In relation to this, FOG supports the “provision of industry data from assessment documentation to the public” (paragraph 6.4 (d)). This type of initiative may assist in allaying our concerns as outlined in the previous paragraph over time.

Under paragraph 6.3 (b) (ii D) there is reference to a “conservation dependent species”. However, there is no definition of this term in the agreement, and FOG is uncertain as to exactly what it refers to.

In relation to the assessment report (paragraph 6.3 (b)), one omission is that of information about connectivity issues. Since connectivity of high quality habitat, or lack thereof, can play a major role in the long term survival of species, FOG’s view is that the assessment report should also contain information about the impact of the impact of the action on areas that might be outside the development site itself but adjacent or close enough to provide connectivity between the development site and other conservation areas. In this regard it is important to note that, depending on the species involved, areas providing such connectivity may be of lower quality but still be essential in allowing species to move between areas of good habitat (e.g. allowing dispersal of young and movement in response to seasonal or other variations in conditions).

In relation to public access to assessments (paragraph 7.2), one advantage of the current EPBC website is that all assessments are in the one place, and that all information relating to an assessment is held together and remains on the website after a decision is made about the development proposal. This is useful when an issue concerning the initial approval comes up at a later time (e.g. when looking at offsets) or when a later development proposal affects a site or areas immediately adjacent to it. At present, while requests for consultation by the ACT government are now published in the one place on the web, older documents are not available, and background information can be in multiple places and difficult to find once the initial consultation period is over. Making such information “available to the public” needs to include some central location or other easy way to find it. FOG requests that this be part of the administrative arrangements of this agreement.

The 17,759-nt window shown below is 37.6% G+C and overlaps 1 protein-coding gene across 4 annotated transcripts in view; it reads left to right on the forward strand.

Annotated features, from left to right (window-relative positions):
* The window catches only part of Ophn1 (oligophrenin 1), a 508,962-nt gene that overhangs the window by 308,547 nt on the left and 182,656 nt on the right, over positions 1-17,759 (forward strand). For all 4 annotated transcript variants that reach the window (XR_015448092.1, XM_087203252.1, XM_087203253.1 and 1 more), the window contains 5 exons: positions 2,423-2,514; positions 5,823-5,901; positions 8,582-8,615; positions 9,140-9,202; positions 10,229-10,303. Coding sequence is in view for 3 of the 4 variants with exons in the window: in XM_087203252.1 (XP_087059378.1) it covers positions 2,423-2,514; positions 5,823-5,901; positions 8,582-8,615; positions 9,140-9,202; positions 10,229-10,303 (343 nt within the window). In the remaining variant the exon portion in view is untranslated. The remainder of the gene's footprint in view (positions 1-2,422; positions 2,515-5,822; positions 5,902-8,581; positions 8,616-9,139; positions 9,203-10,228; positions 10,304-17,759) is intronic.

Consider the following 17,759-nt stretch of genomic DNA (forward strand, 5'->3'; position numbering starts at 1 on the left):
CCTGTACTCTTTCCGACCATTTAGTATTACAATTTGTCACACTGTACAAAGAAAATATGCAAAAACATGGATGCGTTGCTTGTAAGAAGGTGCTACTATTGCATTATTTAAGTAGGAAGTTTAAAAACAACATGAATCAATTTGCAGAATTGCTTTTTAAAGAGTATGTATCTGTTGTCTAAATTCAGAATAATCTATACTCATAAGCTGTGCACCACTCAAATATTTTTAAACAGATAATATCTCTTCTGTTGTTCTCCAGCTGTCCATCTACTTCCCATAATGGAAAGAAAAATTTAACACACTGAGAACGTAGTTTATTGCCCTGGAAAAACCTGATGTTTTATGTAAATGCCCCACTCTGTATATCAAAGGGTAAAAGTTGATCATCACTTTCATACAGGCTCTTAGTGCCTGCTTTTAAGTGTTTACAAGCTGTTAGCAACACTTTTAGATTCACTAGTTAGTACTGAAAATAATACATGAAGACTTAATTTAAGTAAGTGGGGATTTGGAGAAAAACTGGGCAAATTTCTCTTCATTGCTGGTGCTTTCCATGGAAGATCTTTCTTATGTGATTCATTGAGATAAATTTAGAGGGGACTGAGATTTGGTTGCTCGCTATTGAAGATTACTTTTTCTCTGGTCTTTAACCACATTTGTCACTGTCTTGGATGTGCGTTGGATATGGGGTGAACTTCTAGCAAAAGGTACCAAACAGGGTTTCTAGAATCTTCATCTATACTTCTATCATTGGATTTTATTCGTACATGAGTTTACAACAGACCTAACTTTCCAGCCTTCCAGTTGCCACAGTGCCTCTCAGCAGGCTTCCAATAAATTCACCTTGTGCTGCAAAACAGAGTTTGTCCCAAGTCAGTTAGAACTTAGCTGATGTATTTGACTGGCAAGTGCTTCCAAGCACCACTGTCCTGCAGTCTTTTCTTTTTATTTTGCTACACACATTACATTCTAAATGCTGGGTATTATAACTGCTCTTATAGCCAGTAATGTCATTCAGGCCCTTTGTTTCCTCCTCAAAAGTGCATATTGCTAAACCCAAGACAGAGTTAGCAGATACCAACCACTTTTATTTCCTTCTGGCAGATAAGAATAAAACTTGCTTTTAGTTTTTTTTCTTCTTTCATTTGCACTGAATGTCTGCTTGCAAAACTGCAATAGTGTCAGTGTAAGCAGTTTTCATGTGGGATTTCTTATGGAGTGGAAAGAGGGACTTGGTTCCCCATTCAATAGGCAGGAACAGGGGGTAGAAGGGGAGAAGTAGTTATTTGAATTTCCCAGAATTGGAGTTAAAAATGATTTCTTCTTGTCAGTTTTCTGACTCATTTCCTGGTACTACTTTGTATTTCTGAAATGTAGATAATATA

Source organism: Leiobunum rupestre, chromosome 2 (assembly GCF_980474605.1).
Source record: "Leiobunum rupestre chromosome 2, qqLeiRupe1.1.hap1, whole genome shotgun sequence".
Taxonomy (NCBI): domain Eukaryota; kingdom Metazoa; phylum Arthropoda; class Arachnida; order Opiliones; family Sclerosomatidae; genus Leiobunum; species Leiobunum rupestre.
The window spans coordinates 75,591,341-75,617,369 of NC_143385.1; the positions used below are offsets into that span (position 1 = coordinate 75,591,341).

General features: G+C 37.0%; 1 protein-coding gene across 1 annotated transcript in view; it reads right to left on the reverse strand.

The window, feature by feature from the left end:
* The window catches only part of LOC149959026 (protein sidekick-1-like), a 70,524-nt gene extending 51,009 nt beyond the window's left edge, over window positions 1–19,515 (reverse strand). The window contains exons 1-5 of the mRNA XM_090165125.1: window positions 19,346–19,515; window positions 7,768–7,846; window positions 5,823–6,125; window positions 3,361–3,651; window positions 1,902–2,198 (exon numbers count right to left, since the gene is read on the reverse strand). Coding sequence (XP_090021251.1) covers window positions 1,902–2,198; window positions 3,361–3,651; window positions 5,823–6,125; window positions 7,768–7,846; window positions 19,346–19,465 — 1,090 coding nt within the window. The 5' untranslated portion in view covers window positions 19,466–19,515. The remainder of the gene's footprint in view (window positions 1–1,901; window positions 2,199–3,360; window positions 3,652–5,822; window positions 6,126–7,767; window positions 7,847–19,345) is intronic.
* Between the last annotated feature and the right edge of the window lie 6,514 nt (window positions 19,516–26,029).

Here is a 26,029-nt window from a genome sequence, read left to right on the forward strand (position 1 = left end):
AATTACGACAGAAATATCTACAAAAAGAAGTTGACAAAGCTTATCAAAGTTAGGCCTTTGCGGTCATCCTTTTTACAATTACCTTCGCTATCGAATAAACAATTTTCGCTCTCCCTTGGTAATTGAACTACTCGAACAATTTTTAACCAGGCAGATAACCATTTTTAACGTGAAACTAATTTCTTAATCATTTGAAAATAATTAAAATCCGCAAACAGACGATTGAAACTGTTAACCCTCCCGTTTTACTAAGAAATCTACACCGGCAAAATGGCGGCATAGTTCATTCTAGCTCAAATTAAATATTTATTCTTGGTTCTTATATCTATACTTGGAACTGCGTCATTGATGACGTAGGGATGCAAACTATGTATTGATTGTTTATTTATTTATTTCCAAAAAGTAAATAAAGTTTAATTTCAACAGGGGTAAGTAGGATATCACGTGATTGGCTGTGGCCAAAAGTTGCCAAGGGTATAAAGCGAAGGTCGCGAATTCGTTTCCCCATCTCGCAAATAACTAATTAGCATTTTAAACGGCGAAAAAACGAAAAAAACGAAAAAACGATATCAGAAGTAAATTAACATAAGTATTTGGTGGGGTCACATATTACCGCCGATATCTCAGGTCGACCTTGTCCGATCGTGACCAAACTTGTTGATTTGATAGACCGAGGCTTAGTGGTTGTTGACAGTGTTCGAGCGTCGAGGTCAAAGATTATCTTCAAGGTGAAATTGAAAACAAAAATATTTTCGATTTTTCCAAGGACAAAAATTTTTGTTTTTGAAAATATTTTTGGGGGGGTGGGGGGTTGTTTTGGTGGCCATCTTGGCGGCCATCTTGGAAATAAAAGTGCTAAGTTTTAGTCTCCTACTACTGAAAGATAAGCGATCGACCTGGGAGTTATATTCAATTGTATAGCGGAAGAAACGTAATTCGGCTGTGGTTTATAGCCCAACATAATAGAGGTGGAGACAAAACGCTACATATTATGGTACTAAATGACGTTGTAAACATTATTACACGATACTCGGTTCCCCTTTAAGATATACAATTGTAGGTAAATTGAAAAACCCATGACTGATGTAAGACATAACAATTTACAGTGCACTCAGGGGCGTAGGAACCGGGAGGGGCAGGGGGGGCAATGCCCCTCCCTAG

In relation to the reference to a consultation period of “at least 28 days” in Schedule 1, paragraph 3.3, this needs to take account of the time of year, in particular the number of working days in the proposed consultation period. A 28 day consultation period that includes Easter or the Christmas break is unrealistic, as many interested community groups and individuals are likely to be away or occupied with family matters (remembering that the community responds to requests for comment as volunteers and in addition to normal activities). A minimum consultation period of four working weeks is much more realistic, particularly as community groups may have several issues they wish to respond to at a particular point in time.

Yours sincerely


Sarah Sharp

24 April 2014